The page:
Defining the U.S.’ Role in Fusion

Defining the U.S.’ Role in Fusion

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Environment and Energy Daily recently reported on the continuing challenges of funding fusion and specifically ITER, the International Thermonuclear Experimental Reactor. While the head of the project, Bernard Bigot, believes that the initiative will “be able to deliver on time”, delays and “cost overruns” have been a consistent problem for ITER. The United States has supplied about $900 million for ITER so Congress’ lack of support for the project would be a “direct throwback” due to the loss of financial support and U.S. expertise.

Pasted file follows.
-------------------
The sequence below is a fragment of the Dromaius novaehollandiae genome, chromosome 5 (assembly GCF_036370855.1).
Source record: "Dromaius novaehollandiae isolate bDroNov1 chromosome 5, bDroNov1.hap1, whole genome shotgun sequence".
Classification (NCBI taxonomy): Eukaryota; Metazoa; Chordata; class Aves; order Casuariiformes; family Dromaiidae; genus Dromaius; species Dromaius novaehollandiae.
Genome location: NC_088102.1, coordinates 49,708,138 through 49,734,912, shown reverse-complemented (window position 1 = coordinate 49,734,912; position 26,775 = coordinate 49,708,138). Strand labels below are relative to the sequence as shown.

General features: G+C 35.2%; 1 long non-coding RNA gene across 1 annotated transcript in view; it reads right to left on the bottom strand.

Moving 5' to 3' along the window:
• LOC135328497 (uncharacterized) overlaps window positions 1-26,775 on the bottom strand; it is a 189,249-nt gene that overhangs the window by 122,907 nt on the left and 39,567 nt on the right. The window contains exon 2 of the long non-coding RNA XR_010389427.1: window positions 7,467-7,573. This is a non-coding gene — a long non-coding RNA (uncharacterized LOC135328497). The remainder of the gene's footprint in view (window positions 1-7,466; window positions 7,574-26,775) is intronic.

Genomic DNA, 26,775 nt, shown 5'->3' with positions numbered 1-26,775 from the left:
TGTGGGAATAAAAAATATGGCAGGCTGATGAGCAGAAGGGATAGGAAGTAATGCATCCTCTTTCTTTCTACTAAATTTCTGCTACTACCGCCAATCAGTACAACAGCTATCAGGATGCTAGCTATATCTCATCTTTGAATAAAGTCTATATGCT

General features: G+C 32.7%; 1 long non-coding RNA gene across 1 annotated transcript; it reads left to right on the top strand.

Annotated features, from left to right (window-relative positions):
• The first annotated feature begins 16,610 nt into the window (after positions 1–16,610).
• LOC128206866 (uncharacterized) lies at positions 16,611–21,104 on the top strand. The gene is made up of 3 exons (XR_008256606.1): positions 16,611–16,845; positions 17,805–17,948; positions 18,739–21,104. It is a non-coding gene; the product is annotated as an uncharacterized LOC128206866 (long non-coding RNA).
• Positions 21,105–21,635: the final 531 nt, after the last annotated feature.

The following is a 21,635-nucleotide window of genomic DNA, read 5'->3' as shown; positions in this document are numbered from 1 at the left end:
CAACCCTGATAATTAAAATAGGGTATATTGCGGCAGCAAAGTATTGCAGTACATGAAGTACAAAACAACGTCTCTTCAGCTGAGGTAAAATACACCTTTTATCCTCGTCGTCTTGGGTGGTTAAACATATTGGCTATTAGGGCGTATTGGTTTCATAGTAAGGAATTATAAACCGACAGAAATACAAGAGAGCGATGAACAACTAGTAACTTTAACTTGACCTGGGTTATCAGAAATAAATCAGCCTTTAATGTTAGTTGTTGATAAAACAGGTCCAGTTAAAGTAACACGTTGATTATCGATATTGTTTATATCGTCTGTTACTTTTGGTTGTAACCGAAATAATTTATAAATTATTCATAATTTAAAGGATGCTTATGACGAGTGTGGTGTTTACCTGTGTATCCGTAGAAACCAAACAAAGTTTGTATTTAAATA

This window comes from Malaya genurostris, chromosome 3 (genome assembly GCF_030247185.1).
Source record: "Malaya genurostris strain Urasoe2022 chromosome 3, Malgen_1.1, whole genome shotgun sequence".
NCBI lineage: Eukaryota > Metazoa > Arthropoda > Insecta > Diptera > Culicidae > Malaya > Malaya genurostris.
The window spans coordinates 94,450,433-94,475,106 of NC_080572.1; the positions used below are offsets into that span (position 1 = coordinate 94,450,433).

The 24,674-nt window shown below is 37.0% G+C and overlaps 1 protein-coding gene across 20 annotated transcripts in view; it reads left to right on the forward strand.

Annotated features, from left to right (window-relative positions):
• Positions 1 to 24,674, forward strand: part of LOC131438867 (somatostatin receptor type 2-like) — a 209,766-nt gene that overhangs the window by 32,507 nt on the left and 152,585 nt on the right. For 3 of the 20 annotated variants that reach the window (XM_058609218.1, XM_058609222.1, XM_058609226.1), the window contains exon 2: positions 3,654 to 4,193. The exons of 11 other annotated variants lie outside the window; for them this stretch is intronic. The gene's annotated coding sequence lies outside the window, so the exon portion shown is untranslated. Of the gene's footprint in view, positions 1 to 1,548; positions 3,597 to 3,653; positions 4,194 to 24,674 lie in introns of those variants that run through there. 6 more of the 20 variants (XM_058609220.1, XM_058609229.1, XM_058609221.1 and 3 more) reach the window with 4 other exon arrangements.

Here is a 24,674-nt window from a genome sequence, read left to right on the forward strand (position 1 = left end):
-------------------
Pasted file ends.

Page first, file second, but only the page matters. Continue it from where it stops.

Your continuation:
At a Congressional hearing yesterday, Bigot argued that ITER is critical for fusion but also for “spin-off benefits, in areas such as remote handling robotics, power electronics and other technologies.” Unfortunately, DOE support for fusion has evaporated in recent years and some lawmakers are skeptical of the project. Director of the Princeton Plasma Physics Laboratory, Stewart Prager, highlighted the need for more support of “innovative” approaches to fusion. Like Bigot, Prager believes in the importance of projects like ITER and noted that, “if the U.S. wants to commit more aggressively to fusion, there’s lots more that we can do.”

For the full article on the hearing, click here.